from “Baltimore Girls”

I began my day at an early yoga class, twenty of us on the mat at 8:30 A.M. Leaf raking and filling the lawn bags with garden detritus by 10. Now, the turkey’s in the oven, the vegetables are all trimmed and ready to cook, the pie is cooling on the counter, the table is set, and the men in my small family are downstairs talking about the electoral college and playing with our new kitten.

I’m thankful for many things, but for you reading this blog, I’m thankful for your continued attention your comments, and to many of you–65 so far–a sincere thank you for pre-ordering y poetry chapbook, Baltimore Girls, from Finishing Line Press, due out February 24, 2017. You can pre-order online here,  and be certain of getting your hands on a copy of the collection.

Why pre-ordering is important: Finishing Line, a small poetry publisher, does not pay authors in cash, but in copies. The more pre-orders, the large the press run, and the more copies of the book Finishing Lien will give me in lieu of payment. I’ll be able to sell these at the same price, $13.99, and give the proceeds to Mercy High Baltimore‘s scholarship funds, and Epiphany School Boston, an independent, tuition-free middle school for children of economically-disadvantaged families from Boston neighborhoods.

Fans of the HBO series (2005-2009) The Wire, check out the blurb from Wire teleplay writer and  stalwart Crabtown author, Rafael Alvarez.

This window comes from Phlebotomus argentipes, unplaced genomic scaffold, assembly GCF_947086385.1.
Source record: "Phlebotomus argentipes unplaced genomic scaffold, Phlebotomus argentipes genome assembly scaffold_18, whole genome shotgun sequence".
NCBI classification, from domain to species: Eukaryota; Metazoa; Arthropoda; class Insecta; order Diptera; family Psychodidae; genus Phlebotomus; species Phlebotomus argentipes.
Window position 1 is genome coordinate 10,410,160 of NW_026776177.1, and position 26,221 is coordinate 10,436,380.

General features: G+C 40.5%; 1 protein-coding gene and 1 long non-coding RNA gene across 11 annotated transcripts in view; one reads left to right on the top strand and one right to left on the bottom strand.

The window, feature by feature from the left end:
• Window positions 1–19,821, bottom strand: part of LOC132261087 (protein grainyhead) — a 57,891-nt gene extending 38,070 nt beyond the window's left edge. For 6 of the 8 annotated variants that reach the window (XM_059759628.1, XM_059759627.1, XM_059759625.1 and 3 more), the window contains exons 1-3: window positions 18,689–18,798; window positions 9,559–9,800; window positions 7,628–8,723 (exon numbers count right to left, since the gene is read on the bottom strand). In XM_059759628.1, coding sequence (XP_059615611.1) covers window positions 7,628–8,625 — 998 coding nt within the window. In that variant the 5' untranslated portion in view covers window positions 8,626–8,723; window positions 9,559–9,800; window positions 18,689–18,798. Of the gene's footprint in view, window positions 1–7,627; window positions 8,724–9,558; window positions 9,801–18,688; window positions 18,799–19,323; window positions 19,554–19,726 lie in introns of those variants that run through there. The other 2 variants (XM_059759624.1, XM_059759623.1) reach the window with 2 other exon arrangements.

Here’s the dedication for the book:

For the Baltimore girls: Chris, Debbie, Francine, and Gay

–and one of the poems to whet your literary appetite:

Nickel Dreams

Along the Fuller Brook path wending
through backyards, there’s no one about
except a few women with
small dogs on leashes. The brook –
not as high as I expected.
The blackened piles of snow
all melted away, roof rakes,
ergonomic shovels, the chemicals
we strewed on sidewalk and porches.
Mere memories of winter.
The sun strains to appear.
It warms the day but I hardly
see my shadow, only faint
suggestions of a shadow, a darkening
across the path.
On a day like this, full of spring’s promise,
I cut jonquils from my mother’s garden
wrapped them in newspaper, a cone
around the butter yellow blooms.
Go to 30th Street Station, Mike said, for the transfer
But watch out if you’re there right at six, when
the hounds are let off their leashes,
dogs in gray flannel suits, carrying
smart leather briefcases. I understood.
He loved to quote Dylan: I don’t want to be
a singer in the rat race choir.
As I rose near my stop on the Paoli local
an old man glanced at my flowers.
I withdrew one and handed it to him,
without a word, hopped off at Haverford.
Mike stood on the platform, his long scarf
artfully draped around his neck,
tweed sport coat festooned
with buttons of Lenin, Freedom Now, Stokely
Carmichael. We walked through the campus,
his arm around my shoulder.
This will be my life, I thought.
His roommates were out. We
skipped dinner, built a fire. We
talked about the war, about Yeats.
When it was late and
we were so hungry we couldn’t stand it
we strolled to the Blue Comet
for cheeseburgers—I  remember
even now how good they tasted.
We strolled the back way to the women’s college
—I‘d set up camp in the guest lounge.
Mike kissed my cheek, handed me a nickel
the Paoli local had flattened into an oval,
Washington’s head all distorted.
I carried it around for years,
that talisman of my life to come.

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